Winning With People

Leadership is about the influence you have over other people. After all, you can’t lead if nobody is following. A lot of law firm founders are leaders by luck; their firms were successful, they hired people, and suddenly they found themselves in charge of a team of five, or 11, or 30. Those attorneys may have developed strategies that worked for them—but sometimes they
haven’t, and sometimes a strategy that works for one person stops working for others.

In this message, we want to break down the specific methods for influencing another person. By putting some thought into a process that may be intuitive to you, you can improve your leadership strategies and perhaps learn some new ones.

Three Tactics for Winning People Over

Influence is about getting people to do what you want them to do. Your employees may already do this because you sign their paychecks, but as you probably know, the best leaders inspire loyalty for reasons that have nothing to do with money. And your employees aren’t the only ones you need to influence; you have potential clients, judges, jurors, opposing counsel, and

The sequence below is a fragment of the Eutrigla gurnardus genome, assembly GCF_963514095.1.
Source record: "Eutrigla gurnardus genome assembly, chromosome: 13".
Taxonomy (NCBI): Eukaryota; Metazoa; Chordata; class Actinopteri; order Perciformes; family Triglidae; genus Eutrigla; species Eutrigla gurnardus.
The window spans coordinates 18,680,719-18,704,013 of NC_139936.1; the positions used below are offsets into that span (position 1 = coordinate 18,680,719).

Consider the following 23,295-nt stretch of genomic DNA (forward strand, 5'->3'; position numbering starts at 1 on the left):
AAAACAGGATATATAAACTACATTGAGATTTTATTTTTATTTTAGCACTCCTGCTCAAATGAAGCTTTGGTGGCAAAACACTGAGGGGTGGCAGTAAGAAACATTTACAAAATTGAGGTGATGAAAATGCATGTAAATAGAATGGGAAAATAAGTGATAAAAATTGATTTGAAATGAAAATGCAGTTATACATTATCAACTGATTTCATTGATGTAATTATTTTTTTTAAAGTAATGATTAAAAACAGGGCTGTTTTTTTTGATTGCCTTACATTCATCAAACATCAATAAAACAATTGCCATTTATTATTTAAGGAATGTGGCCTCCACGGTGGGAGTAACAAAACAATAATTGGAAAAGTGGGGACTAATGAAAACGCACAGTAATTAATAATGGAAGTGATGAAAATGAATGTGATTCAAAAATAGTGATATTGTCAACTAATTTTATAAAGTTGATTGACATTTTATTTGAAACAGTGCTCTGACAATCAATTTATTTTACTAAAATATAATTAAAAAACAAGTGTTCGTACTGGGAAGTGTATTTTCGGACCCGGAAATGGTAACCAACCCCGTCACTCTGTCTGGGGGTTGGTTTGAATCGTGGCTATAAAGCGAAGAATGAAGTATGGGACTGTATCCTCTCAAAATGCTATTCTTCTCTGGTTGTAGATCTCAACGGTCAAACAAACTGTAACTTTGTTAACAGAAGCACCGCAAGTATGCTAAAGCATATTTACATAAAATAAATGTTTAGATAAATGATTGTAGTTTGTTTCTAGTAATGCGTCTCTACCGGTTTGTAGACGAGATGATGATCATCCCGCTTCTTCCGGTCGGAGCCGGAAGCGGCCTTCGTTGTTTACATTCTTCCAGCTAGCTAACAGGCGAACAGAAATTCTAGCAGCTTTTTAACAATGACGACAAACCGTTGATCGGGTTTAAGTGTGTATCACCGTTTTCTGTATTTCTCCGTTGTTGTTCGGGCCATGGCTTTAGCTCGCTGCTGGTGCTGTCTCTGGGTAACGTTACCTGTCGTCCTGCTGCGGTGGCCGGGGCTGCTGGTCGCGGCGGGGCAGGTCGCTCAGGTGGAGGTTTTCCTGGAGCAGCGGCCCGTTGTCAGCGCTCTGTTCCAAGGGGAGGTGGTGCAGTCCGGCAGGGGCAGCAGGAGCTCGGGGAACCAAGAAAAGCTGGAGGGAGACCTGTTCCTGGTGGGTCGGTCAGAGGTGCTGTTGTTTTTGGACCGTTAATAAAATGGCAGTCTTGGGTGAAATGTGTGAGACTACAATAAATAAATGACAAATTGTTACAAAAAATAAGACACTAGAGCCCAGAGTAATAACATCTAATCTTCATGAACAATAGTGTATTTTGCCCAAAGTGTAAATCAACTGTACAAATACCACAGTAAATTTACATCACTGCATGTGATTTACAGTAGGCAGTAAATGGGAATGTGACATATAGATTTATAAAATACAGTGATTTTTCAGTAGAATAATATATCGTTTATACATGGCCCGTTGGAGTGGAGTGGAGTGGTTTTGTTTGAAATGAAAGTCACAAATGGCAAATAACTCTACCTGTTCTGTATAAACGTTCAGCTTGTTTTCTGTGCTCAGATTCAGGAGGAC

others in your life who don’t owe you any deference.

When trying to win people over, most attorneys reach for an appeal to logic—an argument made from the head. A logical appeal says “given the situation and the choices available, this is the most rational choice.” A logical appeal works very well in law school, but you may find it’s less effective with someone whose feelings were just hurt.

If a logical appeal comes from the head, an emotional appeal comes from the heart. It tells the person you’re talking to that the action you’re advocating is desirable for emotional reasons—to support a teammate who needs it, say, or because it makes them the kind of person they want to be.

A social appeal arguably encompasses both logical and emotional appeals, but also takes advantage of the fact that humans are (to different degrees) social creatures. A social appeal says “this is good for the team” or “this will be more effective done together than apart.”

Which of these arguments you reach for in a given situation depends on who you’re talking to and what you’re trying to achieve. A logical appeal won’t work well on a toddler, and an emotional appeal may not make sense in a discussion about trial strategy. That said, you should have all of these in your arsenal as you’re growing your business and your firm. If one kind of argument isn’t working, you’ll be able to switch tactics.


To Your Continued Success,


Luis Scott